A horse’s fitness level plays a major role in their success.
“Whether you are bringing your horse back from an injury or legging him up from a break, the process of getting your horse ready to compete sets the tone for the entire season,” says eleven-time NFR qualifier, Martha Josey.
Trying to make a run before a horse is in shape can greatly increase their risk for injury. Getting a horse back into shape is serious business and shouldn’t be taken lightly. A strict exercise schedule and the right supplements can help ensure a strong comeback!
Prior to starting a horse’s exercise program, horse owners are wise to go over their feed program first. As a horse’s workload increases, they may need more feed. This is an ideal time to add in a supplement that may help them bounce back after time off.
Exceed 6-Way provides all-in-one support that covers joints, digestion, blood flow, hooves, hair, coat, and important gastric support. Martha believes Exceed 6-Way has been a staple in her barrel program, “Exceed 6-Way is my go-to for all horses in training and competition. You can see the difference it makes in overall health.”
Ideal fitness can take 45-60 days of riding if a horse has been off for two months or longer.
“I typically start with hand walking if horses are coming back from significant injuries. If they are just coming back from a break, I start riding them at just a walk for the first few days,” explains Martha.
Walking may not seem like a step to getting a horse in shape, but it is crucial, as it helps to loosen them up. Riders should always allow time for five to ten minutes of walking, prior to trotting (at home or at shows). Martha believes walking helps horses, not only physically, but mentally, as well. After about four to five days of walking, riders can add trotting.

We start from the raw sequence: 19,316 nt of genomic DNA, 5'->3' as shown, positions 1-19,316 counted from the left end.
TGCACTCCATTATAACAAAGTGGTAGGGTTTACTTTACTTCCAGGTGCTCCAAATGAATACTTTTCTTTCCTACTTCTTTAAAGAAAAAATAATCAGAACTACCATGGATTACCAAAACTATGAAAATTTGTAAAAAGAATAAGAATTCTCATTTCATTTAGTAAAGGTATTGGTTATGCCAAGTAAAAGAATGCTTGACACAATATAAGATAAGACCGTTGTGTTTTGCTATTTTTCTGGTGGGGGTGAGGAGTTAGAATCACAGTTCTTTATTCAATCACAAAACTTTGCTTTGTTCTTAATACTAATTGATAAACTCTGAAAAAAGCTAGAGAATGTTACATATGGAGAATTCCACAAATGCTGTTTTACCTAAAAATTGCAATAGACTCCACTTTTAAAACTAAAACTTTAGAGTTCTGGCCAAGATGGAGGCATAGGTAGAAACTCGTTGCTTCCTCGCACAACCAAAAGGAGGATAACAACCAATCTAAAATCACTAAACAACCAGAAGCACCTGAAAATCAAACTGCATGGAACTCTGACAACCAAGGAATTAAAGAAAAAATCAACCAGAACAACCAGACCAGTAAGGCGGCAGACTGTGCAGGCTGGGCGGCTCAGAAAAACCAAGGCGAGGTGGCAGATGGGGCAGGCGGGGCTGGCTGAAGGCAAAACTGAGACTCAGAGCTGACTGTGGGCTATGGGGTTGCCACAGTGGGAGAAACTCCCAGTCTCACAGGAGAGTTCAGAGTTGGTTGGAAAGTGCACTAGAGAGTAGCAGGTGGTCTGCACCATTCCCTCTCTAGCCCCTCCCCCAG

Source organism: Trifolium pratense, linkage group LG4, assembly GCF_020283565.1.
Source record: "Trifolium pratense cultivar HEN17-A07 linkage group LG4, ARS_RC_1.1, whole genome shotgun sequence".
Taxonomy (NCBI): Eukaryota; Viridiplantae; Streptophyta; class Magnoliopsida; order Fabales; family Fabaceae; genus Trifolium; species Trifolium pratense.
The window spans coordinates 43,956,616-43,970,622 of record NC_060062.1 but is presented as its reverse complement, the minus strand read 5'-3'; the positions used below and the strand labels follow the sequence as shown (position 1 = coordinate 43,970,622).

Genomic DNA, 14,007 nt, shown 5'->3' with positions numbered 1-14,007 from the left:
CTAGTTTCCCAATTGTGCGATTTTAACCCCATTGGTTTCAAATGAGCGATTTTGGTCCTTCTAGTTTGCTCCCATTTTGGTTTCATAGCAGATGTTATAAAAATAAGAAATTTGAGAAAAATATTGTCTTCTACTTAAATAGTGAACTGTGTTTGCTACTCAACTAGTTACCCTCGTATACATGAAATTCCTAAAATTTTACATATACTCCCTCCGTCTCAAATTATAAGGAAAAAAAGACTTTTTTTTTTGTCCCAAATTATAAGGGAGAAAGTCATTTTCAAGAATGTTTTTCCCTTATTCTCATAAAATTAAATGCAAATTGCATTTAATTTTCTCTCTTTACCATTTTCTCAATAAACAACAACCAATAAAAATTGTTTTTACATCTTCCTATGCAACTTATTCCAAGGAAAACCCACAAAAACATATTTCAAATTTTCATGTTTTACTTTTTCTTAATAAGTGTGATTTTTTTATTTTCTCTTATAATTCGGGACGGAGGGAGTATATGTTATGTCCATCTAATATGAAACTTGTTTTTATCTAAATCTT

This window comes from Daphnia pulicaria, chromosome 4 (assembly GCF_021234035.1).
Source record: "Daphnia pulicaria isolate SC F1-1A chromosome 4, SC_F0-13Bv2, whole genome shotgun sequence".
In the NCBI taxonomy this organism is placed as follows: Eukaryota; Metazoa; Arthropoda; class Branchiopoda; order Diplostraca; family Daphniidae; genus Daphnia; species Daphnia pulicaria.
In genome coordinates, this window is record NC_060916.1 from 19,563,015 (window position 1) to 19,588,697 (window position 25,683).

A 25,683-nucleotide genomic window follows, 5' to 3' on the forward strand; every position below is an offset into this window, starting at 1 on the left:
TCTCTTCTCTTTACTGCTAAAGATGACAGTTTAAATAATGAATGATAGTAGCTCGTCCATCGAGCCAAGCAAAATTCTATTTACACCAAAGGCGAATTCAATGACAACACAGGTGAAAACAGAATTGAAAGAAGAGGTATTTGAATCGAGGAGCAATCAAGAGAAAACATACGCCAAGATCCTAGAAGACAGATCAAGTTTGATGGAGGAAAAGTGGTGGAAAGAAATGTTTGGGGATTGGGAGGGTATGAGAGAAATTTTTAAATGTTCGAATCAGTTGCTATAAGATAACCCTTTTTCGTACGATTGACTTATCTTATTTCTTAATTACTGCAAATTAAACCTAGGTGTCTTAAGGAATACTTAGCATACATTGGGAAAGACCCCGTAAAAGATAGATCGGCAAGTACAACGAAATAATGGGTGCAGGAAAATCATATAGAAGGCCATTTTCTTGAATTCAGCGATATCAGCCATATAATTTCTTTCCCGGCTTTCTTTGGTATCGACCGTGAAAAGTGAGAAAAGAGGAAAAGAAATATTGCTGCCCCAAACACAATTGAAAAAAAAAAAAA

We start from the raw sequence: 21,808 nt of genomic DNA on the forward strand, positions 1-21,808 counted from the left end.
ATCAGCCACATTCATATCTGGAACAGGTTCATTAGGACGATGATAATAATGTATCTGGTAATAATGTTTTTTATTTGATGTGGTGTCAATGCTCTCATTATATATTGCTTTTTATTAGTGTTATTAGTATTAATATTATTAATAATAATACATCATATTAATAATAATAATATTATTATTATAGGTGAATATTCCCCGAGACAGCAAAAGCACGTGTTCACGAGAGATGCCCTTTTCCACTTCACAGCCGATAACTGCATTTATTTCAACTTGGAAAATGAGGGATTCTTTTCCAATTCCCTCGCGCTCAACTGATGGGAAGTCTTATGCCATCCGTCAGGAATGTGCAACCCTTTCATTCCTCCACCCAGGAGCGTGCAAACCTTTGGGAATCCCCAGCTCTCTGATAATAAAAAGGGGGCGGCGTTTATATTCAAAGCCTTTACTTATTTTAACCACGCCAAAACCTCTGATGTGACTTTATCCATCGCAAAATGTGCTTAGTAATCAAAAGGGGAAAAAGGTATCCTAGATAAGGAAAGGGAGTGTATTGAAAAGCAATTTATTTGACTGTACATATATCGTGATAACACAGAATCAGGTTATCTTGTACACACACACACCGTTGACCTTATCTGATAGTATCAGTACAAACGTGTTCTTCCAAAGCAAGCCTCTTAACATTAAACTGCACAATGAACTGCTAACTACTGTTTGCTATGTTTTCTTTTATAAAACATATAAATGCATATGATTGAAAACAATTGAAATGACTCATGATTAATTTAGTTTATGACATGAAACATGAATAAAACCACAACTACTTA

“If I am in a big arena, I like to do a nice, easy trot in each direction for about two laps. About five minutes, total.” Martha stresses not to jump into long trotting until after the first two weeks and to continue increasing trotting time by five minutes, each week.
Depending on how long a horse has had off, they should not begin loping until after two weeks of trotting, ideally. In week three, riders should add five minutes of loping in nice, big circles. By week four, a horse should be at fifteen minutes of trotting and ten minutes loping.
Martha says, “You can walk the pattern every day, but I will not trot around the barrels until about week three or four.”
Once Martha has her horses in moderate shape, she will sometimes ride them twice in one day, “Horses are athletes, and, just like in training for other sports, they can practice in the AM and PM. If my competition goal date is approaching, I will add in some extra rides.”
When five weeks approach, riders can add some straight sprints and rollbacks. They can also lope large to small circles, in order to start preparing a horse for abrupt moves in the pattern. At six weeks, with a Veterinarian's permission (if recovering from an injury), a horse may begin to fast-lope some patterns. On week seven, riders can make a smooth run through. And, in eight weeks (56 days), riders and their horses are ready to return to competition. While two months may seem like a long time to allow for legging-up, the extra time will increase a horse’s fitness level. Getting a horse in the best shape possible will make sure that they return to winning and stay winning!
Martha Josey is a WPRA, AQHA and NBHA World Champion and has continued her legendary career over the years with her 3x AQHA World Champion Calf Roping husband, R.E. Josey. Combining their tremendous love of rodeo with an extensive training and teaching program, the Josey’s have hosted clinics and schools specializing in Barrel Racing, Horsemanship and Calf Roping at their equally famous Josey Ranch in Marshall, Texas and across the nation since 1967.